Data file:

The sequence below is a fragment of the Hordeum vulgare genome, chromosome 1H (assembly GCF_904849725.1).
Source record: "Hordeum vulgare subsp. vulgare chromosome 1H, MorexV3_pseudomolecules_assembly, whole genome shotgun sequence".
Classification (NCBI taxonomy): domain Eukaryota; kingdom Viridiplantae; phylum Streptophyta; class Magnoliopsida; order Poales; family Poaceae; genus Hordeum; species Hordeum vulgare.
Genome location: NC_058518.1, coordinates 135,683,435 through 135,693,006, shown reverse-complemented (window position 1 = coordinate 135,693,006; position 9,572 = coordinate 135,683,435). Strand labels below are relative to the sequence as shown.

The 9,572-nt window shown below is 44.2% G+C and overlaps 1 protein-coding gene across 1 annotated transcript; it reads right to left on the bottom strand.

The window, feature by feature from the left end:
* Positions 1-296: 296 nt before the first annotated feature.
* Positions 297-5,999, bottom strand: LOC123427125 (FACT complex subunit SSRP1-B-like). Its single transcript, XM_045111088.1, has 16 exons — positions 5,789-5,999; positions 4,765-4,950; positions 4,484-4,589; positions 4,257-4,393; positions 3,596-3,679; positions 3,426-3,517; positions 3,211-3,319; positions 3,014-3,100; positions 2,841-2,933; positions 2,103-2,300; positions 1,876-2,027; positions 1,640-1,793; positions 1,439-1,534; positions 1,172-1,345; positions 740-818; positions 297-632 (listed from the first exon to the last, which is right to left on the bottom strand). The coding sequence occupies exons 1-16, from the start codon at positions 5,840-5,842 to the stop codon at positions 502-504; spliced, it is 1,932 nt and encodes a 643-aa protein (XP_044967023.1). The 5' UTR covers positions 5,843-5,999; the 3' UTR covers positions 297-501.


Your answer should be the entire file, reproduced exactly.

The sequence below is a fragment of the Hordeum vulgare genome, chromosome 1H (assembly GCF_904849725.1).
Source record: "Hordeum vulgare subsp. vulgare chromosome 1H, MorexV3_pseudomolecules_assembly, whole genome shotgun sequence".
Classification (NCBI taxonomy): domain Eukaryota; kingdom Viridiplantae; phylum Streptophyta; class Magnoliopsida; order Poales; family Poaceae; genus Hordeum; species Hordeum vulgare.
Genome location: NC_058518.1, coordinates 135,683,435 through 135,693,006, shown reverse-complemented (window position 1 = coordinate 135,693,006; position 9,572 = coordinate 135,683,435). Strand labels below are relative to the sequence as shown.

The 9,572-nt window shown below is 44.2% G+C and overlaps 1 protein-coding gene across 1 annotated transcript; it reads right to left on the bottom strand.

The window, feature by feature from the left end:
* Positions 1-296: 296 nt before the first annotated feature.
* Positions 297-5,999, bottom strand: LOC123427125 (FACT complex subunit SSRP1-B-like). Its single transcript, XM_045111088.1, has 16 exons — positions 5,789-5,999; positions 4,765-4,950; positions 4,484-4,589; positions 4,257-4,393; positions 3,596-3,679; positions 3,426-3,517; positions 3,211-3,319; positions 3,014-3,100; positions 2,841-2,933; positions 2,103-2,300; positions 1,876-2,027; positions 1,640-1,793; positions 1,439-1,534; positions 1,172-1,345; positions 740-818; positions 297-632 (listed from the first exon to the last, which is right to left on the bottom strand). The coding sequence occupies exons 1-16, from the start codon at positions 5,840-5,842 to the stop codon at positions 502-504; spliced, it is 1,932 nt and encodes a 643-aa protein (XP_044967023.1). The 5' UTR covers positions 5,843-5,999; the 3' UTR covers positions 297-501.